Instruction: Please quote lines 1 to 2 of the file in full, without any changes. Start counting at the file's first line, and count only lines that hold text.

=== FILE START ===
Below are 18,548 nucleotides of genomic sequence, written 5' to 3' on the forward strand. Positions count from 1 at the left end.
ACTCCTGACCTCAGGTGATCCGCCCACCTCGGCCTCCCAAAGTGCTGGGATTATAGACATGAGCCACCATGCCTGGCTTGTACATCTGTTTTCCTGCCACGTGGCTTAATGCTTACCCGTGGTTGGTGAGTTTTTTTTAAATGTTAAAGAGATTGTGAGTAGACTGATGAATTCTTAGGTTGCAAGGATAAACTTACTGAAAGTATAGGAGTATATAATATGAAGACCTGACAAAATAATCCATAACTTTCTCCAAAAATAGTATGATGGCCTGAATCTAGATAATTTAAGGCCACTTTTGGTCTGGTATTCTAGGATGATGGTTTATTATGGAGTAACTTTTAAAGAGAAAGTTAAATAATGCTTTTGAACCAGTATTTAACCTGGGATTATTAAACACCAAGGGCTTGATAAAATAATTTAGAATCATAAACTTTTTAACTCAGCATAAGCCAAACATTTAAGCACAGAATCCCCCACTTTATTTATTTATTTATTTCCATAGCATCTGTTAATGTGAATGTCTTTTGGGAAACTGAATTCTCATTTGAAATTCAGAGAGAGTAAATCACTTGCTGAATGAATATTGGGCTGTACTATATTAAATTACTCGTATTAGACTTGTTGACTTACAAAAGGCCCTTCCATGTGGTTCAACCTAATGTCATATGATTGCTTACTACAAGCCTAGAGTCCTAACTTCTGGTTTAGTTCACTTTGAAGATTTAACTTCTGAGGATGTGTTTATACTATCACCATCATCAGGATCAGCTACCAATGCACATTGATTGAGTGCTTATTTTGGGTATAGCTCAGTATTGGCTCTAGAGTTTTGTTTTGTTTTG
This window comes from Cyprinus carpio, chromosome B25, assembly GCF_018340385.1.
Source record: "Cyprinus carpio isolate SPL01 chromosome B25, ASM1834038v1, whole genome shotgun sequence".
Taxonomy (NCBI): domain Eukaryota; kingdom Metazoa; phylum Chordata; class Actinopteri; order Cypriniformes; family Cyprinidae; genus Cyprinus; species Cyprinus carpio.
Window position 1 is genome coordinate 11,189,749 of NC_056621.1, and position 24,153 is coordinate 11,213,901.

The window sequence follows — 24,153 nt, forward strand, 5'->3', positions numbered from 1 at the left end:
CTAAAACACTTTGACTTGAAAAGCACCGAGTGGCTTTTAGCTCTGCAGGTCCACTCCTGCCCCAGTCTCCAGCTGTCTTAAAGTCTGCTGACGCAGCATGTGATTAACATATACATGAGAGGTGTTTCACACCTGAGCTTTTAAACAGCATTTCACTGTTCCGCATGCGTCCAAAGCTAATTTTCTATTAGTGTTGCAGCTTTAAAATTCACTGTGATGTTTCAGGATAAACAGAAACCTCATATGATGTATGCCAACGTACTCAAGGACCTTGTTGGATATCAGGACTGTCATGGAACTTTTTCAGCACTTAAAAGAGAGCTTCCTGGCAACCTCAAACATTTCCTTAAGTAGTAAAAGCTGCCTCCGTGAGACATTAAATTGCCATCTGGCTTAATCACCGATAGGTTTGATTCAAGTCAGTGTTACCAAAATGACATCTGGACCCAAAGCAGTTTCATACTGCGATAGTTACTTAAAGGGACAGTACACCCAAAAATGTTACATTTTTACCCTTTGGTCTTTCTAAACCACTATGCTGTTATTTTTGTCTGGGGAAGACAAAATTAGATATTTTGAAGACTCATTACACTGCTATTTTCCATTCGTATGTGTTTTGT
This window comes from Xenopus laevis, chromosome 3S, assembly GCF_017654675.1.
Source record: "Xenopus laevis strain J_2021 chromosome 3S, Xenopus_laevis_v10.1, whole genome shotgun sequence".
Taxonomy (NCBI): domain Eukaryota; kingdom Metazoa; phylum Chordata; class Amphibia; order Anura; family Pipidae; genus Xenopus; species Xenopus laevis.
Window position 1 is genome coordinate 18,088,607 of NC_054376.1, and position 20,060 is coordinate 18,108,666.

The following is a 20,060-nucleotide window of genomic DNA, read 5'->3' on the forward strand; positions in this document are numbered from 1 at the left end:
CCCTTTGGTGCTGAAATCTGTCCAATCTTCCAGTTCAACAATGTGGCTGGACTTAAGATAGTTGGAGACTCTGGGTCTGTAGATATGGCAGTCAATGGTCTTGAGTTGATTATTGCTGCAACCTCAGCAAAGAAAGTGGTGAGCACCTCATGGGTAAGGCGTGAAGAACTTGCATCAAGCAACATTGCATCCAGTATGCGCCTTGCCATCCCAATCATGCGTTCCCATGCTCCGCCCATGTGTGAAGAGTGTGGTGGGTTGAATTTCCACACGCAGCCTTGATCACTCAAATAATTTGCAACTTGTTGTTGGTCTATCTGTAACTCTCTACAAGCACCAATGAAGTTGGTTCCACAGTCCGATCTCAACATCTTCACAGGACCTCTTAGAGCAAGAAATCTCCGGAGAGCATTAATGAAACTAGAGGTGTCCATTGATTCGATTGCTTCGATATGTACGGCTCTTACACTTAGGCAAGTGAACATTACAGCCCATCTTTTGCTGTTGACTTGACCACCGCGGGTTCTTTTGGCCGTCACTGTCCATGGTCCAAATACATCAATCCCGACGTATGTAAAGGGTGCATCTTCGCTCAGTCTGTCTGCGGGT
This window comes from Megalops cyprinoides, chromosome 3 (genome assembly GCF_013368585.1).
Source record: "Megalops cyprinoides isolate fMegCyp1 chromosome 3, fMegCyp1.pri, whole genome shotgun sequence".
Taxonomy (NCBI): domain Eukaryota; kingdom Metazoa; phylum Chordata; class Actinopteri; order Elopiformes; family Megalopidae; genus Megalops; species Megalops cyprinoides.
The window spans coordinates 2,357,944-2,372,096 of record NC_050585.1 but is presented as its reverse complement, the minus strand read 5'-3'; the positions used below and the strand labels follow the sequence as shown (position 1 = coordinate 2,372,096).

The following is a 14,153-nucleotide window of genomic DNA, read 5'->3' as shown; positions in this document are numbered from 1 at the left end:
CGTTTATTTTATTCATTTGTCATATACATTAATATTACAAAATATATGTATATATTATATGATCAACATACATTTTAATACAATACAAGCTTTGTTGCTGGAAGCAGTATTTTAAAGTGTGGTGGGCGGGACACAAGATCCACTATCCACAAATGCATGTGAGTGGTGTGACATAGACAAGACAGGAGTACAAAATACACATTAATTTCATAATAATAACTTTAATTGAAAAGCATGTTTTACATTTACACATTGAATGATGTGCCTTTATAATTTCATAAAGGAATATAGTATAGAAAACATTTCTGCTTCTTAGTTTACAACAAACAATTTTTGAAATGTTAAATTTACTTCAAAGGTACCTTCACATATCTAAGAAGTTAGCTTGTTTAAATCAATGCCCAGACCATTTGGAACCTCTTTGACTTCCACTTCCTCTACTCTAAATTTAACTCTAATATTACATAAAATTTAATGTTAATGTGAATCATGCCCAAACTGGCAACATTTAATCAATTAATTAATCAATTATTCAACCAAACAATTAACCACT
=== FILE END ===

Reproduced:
Below are 18,548 nucleotides of genomic sequence, written 5' to 3' on the forward strand. Positions count from 1 at the left end.
ACTCCTGACCTCAGGTGATCCGCCCACCTCGGCCTCCCAAAGTGCTGGGATTATAGACATGAGCCACCATGCCTGGCTTGTACATCTGTTTTCCTGCCACGTGGCTTAATGCTTACCCGTGGTTGGTGAGTTTTTTTTAAATGTTAAAGAGATTGTGAGTAGACTGATGAATTCTTAGGTTGCAAGGATAAACTTACTGAAAGTATAGGAGTATATAATATGAAGACCTGACAAAATAATCCATAACTTTCTCCAAAAATAGTATGATGGCCTGAATCTAGATAATTTAAGGCCACTTTTGGTCTGGTATTCTAGGATGATGGTTTATTATGGAGTAACTTTTAAAGAGAAAGTTAAATAATGCTTTTGAACCAGTATTTAACCTGGGATTATTAAACACCAAGGGCTTGATAAAATAATTTAGAATCATAAACTTTTTAACTCAGCATAAGCCAAACATTTAAGCACAGAATCCCCCACTTTATTTATTTATTTATTTCCATAGCATCTGTTAATGTGAATGTCTTTTGGGAAACTGAATTCTCATTTGAAATTCAGAGAGAGTAAATCACTTGCTGAATGAATATTGGGCTGTACTATATTAAATTACTCGTATTAGACTTGTTGACTTACAAAAGGCCCTTCCATGTGGTTCAACCTAATGTCATATGATTGCTTACTACAAGCCTAGAGTCCTAACTTCTGGTTTAGTTCACTTTGAAGATTTAACTTCTGAGGATGTGTTTATACTATCACCATCATCAGGATCAGCTACCAATGCACATTGATTGAGTGCTTATTTTGGGTATAGCTCAGTATTGGCTCTAGAGTTTTGTTTTGTTTTG